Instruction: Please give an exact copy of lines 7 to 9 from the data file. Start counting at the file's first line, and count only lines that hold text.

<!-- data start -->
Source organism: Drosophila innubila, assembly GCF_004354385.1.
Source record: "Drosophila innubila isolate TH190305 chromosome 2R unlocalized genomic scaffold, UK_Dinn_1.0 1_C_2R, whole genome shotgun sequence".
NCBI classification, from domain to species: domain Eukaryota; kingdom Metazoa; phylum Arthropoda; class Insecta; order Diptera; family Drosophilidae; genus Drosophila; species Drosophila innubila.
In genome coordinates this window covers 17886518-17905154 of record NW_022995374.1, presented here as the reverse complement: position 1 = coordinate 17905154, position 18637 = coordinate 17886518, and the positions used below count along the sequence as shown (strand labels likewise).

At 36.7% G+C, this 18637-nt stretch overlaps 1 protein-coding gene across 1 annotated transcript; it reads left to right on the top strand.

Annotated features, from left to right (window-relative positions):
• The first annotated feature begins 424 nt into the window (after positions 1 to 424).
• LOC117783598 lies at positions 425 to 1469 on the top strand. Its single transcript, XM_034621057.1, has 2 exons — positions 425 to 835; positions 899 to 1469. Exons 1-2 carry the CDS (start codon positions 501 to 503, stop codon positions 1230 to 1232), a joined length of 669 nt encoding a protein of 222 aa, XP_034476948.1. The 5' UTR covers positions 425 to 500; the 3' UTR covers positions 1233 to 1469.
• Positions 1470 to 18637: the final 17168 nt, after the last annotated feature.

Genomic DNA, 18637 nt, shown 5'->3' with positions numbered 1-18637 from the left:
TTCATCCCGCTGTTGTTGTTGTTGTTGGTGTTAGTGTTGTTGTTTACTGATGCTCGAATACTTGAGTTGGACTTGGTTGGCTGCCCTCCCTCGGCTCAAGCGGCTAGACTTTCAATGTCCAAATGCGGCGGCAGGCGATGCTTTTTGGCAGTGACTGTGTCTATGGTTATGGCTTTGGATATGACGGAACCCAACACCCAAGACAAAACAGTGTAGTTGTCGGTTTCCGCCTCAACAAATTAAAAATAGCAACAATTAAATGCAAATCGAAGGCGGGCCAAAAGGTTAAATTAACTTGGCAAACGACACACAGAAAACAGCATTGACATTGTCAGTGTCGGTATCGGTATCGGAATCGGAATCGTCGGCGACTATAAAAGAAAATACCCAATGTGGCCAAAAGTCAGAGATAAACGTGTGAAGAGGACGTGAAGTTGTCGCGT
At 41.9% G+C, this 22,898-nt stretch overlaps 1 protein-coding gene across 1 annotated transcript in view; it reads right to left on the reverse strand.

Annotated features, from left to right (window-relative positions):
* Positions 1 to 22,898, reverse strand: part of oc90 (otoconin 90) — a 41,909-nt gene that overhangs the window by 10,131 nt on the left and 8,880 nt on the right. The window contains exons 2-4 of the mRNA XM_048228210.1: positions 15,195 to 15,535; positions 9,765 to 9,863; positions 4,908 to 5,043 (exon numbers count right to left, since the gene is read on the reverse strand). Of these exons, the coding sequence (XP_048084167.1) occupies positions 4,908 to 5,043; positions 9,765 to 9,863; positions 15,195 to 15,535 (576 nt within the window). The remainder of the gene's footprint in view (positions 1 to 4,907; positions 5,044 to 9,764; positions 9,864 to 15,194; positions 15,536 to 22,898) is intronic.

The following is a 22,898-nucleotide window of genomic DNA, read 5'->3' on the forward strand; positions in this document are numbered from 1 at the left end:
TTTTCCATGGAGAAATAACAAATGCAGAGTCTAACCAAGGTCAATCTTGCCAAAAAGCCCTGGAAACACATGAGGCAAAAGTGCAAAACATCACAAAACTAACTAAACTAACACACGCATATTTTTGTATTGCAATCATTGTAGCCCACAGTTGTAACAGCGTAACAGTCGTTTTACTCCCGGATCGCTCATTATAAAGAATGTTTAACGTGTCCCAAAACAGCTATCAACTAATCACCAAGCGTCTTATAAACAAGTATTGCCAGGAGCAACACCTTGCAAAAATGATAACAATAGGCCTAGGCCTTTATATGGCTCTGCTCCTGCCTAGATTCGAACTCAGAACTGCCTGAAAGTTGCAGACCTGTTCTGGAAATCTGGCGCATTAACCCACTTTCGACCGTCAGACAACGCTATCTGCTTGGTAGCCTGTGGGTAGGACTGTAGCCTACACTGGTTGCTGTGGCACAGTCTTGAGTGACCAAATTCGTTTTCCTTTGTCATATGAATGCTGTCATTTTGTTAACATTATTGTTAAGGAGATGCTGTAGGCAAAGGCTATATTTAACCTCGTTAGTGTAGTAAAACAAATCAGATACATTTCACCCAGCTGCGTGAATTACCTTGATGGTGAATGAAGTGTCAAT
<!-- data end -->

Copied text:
• The first annotated feature begins 424 nt into the window (after positions 1 to 424).
• LOC117783598 lies at positions 425 to 1469 on the top strand. Its single transcript, XM_034621057.1, has 2 exons — positions 425 to 835; positions 899 to 1469. Exons 1-2 carry the CDS (start codon positions 501 to 503, stop codon positions 1230 to 1232), a joined length of 669 nt encoding a protein of 222 aa, XP_034476948.1. The 5' UTR covers positions 425 to 500; the 3' UTR covers positions 1233 to 1469.
• Positions 1470 to 18637: the final 17168 nt, after the last annotated feature.